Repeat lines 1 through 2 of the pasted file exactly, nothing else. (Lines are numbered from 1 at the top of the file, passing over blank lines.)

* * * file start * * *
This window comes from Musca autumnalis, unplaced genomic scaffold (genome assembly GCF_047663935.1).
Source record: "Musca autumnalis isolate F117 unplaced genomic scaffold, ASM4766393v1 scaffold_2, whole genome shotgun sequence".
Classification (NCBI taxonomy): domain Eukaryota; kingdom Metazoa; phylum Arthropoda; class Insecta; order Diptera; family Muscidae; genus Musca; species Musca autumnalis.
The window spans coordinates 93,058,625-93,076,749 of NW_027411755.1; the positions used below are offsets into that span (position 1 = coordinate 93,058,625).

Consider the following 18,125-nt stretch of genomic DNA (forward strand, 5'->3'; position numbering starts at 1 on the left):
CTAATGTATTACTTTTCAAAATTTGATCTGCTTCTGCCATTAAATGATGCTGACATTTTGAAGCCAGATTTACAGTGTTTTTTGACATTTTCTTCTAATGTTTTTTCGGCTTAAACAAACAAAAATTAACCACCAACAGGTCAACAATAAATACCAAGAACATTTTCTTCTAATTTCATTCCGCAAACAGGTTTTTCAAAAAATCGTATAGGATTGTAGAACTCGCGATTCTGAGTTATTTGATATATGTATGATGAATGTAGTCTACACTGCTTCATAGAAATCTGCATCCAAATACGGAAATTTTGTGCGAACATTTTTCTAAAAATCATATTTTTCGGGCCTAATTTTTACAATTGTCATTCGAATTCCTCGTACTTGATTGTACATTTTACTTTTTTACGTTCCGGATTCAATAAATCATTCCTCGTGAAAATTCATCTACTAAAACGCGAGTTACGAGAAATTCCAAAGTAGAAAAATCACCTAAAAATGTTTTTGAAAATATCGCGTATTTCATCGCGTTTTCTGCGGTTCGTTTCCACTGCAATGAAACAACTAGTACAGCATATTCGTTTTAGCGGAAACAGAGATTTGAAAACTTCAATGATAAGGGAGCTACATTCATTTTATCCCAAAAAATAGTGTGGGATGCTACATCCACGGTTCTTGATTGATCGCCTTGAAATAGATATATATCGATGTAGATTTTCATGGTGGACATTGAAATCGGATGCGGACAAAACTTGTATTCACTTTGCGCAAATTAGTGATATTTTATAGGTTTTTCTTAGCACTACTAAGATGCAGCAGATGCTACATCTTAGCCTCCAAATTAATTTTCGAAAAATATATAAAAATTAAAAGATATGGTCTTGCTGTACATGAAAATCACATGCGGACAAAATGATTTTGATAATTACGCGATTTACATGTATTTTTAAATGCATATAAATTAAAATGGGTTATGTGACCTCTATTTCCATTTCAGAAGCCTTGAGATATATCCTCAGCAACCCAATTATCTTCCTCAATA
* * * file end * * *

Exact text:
This window comes from Musca autumnalis, unplaced genomic scaffold (genome assembly GCF_047663935.1).
Source record: "Musca autumnalis isolate F117 unplaced genomic scaffold, ASM4766393v1 scaffold_2, whole genome shotgun sequence".